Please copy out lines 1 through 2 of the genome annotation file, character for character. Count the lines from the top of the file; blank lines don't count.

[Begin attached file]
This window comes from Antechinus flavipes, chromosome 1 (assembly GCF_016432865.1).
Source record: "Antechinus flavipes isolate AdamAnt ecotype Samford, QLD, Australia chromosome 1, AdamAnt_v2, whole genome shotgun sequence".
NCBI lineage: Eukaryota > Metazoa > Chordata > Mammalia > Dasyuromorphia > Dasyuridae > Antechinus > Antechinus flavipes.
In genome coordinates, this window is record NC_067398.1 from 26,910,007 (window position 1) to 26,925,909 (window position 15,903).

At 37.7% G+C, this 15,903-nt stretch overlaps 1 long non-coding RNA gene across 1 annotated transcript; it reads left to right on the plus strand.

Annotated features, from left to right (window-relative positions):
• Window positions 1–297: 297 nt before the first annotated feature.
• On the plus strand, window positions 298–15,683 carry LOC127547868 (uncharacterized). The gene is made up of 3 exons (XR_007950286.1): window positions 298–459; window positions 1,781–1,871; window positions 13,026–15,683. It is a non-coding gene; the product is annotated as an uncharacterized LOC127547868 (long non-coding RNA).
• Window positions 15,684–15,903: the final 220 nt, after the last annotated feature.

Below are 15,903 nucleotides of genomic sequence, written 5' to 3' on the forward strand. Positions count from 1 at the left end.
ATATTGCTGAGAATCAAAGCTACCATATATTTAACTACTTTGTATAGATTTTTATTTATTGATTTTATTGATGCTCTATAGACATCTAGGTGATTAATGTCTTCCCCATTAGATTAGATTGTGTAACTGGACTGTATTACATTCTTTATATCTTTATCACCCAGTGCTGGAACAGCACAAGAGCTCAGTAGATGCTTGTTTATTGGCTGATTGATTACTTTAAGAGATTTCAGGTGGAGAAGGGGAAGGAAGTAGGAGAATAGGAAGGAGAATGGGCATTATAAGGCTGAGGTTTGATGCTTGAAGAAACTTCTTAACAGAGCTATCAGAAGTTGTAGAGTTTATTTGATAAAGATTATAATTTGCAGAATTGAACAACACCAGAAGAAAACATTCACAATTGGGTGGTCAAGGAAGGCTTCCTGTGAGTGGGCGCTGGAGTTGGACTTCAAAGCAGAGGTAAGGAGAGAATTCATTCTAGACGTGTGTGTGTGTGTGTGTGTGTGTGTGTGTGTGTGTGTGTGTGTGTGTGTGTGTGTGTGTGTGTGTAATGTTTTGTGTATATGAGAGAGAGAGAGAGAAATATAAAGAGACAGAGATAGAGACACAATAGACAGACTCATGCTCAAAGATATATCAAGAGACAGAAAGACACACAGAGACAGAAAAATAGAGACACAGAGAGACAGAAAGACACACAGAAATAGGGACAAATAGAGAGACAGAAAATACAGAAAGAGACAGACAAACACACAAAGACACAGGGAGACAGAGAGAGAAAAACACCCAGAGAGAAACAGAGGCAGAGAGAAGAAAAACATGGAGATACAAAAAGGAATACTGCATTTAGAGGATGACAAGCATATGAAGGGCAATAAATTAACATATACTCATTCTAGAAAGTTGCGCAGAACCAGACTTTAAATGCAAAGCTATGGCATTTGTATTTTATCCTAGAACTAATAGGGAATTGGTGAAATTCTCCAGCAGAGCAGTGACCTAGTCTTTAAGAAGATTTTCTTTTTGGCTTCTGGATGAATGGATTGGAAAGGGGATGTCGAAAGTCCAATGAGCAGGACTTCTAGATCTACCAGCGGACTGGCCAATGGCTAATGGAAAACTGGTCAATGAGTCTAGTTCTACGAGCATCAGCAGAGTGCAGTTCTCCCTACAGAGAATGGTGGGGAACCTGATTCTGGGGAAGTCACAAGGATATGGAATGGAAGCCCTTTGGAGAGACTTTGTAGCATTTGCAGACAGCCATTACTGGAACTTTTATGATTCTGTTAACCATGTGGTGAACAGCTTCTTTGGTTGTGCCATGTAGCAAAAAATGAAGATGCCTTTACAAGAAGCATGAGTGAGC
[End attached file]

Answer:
This window comes from Antechinus flavipes, chromosome 1 (assembly GCF_016432865.1).
Source record: "Antechinus flavipes isolate AdamAnt ecotype Samford, QLD, Australia chromosome 1, AdamAnt_v2, whole genome shotgun sequence".